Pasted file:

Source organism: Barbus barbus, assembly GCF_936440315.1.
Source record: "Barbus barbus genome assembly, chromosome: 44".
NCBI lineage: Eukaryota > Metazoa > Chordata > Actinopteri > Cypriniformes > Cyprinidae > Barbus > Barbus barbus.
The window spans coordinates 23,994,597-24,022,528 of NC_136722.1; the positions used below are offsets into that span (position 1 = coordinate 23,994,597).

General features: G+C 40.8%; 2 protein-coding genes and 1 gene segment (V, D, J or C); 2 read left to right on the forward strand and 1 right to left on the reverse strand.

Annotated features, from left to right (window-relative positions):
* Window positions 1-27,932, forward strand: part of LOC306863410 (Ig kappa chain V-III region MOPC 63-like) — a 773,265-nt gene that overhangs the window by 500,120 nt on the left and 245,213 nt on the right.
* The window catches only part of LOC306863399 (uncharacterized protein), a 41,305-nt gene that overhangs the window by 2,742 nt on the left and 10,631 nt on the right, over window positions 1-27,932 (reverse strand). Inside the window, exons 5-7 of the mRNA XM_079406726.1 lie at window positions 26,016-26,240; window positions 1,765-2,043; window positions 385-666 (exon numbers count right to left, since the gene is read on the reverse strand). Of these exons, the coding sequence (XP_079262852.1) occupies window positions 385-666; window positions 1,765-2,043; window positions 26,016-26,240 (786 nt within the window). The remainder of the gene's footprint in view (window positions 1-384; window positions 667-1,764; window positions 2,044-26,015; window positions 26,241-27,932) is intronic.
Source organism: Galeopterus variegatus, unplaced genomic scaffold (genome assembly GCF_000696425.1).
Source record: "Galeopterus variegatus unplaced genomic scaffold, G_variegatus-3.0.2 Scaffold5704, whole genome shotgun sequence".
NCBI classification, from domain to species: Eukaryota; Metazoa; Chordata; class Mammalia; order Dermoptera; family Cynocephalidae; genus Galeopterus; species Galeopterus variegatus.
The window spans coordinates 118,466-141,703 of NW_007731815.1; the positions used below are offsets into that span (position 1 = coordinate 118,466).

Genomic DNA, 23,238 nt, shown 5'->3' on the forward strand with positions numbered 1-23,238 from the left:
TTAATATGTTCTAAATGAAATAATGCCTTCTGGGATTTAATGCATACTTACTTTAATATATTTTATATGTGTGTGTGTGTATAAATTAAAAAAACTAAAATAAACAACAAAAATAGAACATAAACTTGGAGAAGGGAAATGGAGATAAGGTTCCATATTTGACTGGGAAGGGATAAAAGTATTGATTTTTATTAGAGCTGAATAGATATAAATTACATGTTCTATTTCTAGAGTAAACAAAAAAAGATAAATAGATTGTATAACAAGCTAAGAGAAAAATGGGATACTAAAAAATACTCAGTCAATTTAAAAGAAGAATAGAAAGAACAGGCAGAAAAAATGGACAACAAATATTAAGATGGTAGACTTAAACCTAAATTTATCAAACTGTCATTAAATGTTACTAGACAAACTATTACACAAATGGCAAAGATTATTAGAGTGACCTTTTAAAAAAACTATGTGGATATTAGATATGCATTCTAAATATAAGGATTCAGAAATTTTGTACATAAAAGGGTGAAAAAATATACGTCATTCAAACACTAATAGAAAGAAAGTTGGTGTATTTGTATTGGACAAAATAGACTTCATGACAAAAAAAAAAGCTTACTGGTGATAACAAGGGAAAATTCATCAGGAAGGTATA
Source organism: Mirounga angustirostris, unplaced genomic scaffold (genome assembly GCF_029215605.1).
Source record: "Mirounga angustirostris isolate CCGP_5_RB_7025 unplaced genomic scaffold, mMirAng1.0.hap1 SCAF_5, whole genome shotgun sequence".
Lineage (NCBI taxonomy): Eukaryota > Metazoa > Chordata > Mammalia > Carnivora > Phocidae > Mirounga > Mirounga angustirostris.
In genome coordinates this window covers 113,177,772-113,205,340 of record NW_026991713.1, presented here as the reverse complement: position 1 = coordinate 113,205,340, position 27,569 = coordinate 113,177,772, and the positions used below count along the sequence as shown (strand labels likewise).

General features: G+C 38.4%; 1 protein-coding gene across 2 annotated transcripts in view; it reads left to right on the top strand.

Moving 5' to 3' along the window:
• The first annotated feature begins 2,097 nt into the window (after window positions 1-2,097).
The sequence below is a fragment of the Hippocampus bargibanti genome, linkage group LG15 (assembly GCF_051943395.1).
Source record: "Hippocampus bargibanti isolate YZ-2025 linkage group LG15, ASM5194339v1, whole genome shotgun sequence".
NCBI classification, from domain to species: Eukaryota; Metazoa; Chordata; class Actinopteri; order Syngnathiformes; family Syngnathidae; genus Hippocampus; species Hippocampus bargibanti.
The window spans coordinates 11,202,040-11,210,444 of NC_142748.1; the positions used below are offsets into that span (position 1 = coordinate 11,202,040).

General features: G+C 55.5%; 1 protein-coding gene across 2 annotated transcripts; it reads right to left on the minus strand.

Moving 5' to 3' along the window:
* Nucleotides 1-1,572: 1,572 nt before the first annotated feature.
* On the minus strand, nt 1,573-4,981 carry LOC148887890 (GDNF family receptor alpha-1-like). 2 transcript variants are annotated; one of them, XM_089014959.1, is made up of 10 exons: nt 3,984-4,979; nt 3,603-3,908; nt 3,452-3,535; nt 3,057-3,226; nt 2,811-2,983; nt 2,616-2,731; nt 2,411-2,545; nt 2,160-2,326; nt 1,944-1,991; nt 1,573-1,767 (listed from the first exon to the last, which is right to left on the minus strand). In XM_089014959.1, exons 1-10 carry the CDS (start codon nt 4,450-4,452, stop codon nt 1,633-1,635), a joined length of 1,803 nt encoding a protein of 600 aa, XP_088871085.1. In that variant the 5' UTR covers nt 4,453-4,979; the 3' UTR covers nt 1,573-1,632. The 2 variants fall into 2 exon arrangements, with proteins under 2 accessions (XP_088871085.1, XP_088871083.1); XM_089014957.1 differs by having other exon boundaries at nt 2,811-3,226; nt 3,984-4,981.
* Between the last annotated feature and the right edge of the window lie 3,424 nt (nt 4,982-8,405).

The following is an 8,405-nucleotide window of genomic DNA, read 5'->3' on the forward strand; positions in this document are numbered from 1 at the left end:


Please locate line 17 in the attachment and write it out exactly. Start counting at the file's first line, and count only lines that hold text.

Lineage (NCBI taxonomy): Eukaryota > Metazoa > Chordata > Mammalia > Carnivora > Phocidae > Mirounga > Mirounga angustirostris.